3. 3. 3 These developments have produced a reduction in the rate of investment, and a slowing down of economic growth to 6.5 per cent in 2011–12, which was the last year of the Eleventh Plan. The growth rate in the first half of 2012–13, which is the first year of the Twelfth Plan, is even lower. The downturn clearly requires urgent corrective action but it should not lead to unwarranted pessimism about the medium term. India’s economic fundamentals have been improving in many dimensions, and this is reflected in the fact that despite the slowdown in 2011–12, the growth rate of the economy averaged 7.9 per cent in the Eleventh Plan period. This was lower than the Plan target of 9 per cent, but it was marginally higher than the achievement of 7.6 per cent in the Tenth Plan. The fact that this growth occurred in a period which saw two global crises, one in 2008 and another in 2011, is indicative of the resilience which the economy has developed. THE POLICY CHALLENGE The policy challenge in the Twelfth Plan is, therefore, two-fold. The immediate challenge is to reverse the observed deceleration in growth by reviving investment as quickly as possible. This calls for urgent action to tackle implementation constraints in infrastructure which are holding up large projects, combined with action to deal with tax related issues which have created uncertainty in the investment climate. From a longer term perspective, the Plan must put in place policies that can leverage the many strengths of the economy to bring it back to real growth potential. This will take time but the aim should be to get back to 9 per cent growth by the end of the Twelfth Plan period. The preparation of a Five Year Plan for the country is an opportunity to step back, take stock of the ‘big picture’, identify the strengths that can be leveraged to enable the country to move forward, and the constraints that could hold it back, and on this basis develop a strategic agenda. In developing such an agenda, the Planning Commission has relied on four key elements.  First, the strategy must be firmly grounded in an understanding of the complexities of the development challenges that India faces, recognizing the transformation that is taking place in the economy and in the world. This understanding of the ground reality must be used to identify the critical leverage points where government action could have the maximum impact. The focus must be on identifying the strategic leverage points where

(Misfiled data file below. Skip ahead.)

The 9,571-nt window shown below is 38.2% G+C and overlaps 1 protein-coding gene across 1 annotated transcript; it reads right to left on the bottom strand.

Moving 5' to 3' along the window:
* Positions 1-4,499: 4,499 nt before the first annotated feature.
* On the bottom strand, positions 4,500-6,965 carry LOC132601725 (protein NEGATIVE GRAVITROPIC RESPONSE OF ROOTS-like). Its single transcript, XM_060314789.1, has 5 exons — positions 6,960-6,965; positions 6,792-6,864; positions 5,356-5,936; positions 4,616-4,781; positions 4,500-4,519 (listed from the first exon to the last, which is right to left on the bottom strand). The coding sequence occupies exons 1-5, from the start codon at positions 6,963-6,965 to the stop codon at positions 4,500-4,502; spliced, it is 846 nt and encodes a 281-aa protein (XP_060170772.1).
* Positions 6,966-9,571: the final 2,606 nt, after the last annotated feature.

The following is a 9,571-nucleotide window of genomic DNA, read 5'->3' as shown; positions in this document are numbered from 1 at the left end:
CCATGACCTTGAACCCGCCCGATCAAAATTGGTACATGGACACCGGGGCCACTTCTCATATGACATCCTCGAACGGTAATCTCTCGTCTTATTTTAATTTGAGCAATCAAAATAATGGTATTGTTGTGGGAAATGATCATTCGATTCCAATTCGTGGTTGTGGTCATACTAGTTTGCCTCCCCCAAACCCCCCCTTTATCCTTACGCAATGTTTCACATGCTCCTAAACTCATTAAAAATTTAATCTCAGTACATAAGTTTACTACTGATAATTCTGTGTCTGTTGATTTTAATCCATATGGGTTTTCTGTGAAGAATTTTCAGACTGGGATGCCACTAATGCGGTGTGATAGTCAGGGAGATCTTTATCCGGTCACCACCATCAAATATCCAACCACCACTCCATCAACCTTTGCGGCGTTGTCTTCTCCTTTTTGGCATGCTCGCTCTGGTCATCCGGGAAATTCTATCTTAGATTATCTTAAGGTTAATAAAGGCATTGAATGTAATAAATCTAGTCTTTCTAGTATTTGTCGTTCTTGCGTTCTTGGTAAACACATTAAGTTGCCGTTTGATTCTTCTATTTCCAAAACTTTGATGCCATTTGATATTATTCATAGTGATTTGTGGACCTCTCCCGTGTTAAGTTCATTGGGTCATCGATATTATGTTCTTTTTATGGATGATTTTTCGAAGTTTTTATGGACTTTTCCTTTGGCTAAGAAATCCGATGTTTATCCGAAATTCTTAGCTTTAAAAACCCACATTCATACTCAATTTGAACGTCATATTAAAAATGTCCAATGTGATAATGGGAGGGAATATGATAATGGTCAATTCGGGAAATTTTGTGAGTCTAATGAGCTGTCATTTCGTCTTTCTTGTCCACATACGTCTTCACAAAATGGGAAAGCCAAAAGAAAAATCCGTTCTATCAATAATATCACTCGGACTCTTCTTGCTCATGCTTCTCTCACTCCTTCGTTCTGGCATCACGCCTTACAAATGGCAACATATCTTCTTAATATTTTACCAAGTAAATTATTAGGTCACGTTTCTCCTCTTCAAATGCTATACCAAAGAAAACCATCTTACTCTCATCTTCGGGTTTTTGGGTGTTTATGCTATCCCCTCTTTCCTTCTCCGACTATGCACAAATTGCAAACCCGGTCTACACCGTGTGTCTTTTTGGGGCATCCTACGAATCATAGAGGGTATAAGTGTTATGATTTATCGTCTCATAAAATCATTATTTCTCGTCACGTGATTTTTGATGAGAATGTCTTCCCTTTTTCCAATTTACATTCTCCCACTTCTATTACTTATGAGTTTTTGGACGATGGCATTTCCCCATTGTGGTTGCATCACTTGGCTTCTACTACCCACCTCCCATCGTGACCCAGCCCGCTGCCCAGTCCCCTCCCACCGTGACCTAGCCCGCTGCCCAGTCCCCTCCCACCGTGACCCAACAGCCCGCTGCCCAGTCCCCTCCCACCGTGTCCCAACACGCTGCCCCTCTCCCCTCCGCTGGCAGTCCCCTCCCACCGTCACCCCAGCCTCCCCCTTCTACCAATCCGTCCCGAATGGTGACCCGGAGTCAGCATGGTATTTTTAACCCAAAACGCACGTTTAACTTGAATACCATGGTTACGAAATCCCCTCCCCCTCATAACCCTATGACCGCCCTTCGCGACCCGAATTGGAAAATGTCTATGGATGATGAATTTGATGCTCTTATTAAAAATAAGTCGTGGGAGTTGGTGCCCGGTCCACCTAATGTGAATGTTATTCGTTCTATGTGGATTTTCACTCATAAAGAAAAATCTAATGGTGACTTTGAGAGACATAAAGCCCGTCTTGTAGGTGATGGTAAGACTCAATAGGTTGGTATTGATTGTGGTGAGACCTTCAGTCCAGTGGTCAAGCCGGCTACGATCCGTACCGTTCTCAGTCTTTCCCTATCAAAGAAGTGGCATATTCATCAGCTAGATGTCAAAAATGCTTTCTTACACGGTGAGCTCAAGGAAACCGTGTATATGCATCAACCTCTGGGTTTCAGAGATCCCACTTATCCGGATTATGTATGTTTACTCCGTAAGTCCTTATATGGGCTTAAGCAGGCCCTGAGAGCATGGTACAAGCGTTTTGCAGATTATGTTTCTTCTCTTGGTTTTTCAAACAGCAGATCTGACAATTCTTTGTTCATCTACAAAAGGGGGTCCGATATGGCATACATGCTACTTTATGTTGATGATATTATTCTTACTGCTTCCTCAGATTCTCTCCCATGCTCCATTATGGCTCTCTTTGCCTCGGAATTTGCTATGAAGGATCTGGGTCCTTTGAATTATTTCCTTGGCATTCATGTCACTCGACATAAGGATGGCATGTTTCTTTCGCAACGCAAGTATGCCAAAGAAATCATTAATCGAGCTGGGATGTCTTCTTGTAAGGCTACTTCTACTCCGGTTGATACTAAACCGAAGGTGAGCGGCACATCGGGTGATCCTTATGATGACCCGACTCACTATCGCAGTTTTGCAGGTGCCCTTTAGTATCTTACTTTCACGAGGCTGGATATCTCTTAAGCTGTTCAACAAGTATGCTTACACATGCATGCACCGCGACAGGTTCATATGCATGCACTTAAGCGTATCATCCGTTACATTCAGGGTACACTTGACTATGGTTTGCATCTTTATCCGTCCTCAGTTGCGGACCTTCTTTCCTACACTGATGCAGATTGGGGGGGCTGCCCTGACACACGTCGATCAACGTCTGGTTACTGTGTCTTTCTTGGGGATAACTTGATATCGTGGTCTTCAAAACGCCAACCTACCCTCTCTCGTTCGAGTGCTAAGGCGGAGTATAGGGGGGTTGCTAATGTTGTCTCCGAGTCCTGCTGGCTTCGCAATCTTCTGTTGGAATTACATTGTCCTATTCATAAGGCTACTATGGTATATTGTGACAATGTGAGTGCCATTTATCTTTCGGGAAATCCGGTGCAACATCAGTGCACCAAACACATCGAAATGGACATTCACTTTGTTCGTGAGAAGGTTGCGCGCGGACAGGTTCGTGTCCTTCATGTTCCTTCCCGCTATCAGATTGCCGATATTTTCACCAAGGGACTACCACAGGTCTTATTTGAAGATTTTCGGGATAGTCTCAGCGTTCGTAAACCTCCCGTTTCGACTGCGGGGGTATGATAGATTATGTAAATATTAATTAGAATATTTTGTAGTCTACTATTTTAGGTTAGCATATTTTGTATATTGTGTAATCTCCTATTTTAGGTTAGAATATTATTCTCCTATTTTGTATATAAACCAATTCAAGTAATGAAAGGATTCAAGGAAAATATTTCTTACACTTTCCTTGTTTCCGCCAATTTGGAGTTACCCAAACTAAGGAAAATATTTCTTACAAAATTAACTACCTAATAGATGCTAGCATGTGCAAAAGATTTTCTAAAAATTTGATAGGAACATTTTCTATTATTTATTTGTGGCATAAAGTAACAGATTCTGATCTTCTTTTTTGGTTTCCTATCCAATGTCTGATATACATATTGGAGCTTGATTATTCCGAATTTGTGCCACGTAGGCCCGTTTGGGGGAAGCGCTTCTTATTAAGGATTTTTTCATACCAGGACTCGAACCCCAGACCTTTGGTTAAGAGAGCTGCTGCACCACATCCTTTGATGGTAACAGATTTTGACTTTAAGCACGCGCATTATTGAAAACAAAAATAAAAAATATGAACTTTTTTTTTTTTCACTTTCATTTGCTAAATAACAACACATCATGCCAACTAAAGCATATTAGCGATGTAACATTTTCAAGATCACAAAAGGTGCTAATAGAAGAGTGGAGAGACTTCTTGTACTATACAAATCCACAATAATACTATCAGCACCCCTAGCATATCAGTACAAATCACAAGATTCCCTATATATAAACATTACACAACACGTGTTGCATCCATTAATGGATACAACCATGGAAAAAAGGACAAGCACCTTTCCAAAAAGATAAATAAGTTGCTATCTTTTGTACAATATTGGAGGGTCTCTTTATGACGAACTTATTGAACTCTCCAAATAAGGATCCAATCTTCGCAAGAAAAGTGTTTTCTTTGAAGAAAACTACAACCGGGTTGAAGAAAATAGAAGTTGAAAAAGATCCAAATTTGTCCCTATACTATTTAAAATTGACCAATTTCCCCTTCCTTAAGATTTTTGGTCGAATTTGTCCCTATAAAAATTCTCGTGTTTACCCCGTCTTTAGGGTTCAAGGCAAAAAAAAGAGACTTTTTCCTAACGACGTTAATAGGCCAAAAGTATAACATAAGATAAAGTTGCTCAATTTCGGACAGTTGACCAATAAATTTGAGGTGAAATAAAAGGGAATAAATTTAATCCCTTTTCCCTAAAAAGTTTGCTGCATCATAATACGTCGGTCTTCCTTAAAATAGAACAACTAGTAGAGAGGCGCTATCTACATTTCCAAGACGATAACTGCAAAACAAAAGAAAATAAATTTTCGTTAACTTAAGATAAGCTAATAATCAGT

4. 4. 4 successful action could trigger many supportive reactions rather than fixing everything everywhere.  Second, progress will be achieved through a combination of government action in both policies and public programs, and the efforts of many private actors that are important in the economy. Much of the inclusive growth we hope to achieve depends on investment in the private sector which accounts for over 70 per cent of total investment. This includes not only the organized corporate sector, but also Micro, Small and Medium Enterprises (MSMEs), individual farmers and myriads of small businessmen who add to Gross Domestic Product (GDP) and create jobs. The dynamism of this segment, and its ability to seize economic opportunities, is critical for inclusive growth and the Plan must address the constraints faced by all these private actors in achieving better results.  Third, the outlay on government program has to increase in many areas but this must be accompanied by improved implementation. For this, it is necessary to focus on capacity building and governance reforms, including system change that will increase accountability in the public sector. The Twelfth Plan must back this focus by making specific allocations to improve the ability of government to work better.  Finally, the planning process must serve as a way of getting different stakeholders to work together to achieve broad consensus on key issues. These stakeholders include (i) Different levels of the government sector: Centre, States and Panchayati Raj Institutions (PRIs)/Urban Local Bodies (ULBs); (ii) The private sector, both big companies and small businesses, whose investments will drive our growth and (iii) Citizens’ groups and the voluntary sector, which bring the key element of people’s participation and can greatly help, improve the quality of government action. The Planning Commission has consulted widely over the past two years with other Ministries, with State Governments, with experts and also with Civil Society Organizations (CSOs). As many as 900 CSOs have been consulted through workshops and other. Several expert groups were set up to advice on various aspects of the economy and their reports are important inputs. These include the High Level Expert Group (HLEG) on Health, the HLEG on Transport, the Expert Group on Infrastructure Financing, the Expert Group on the Low Carbon Economy, the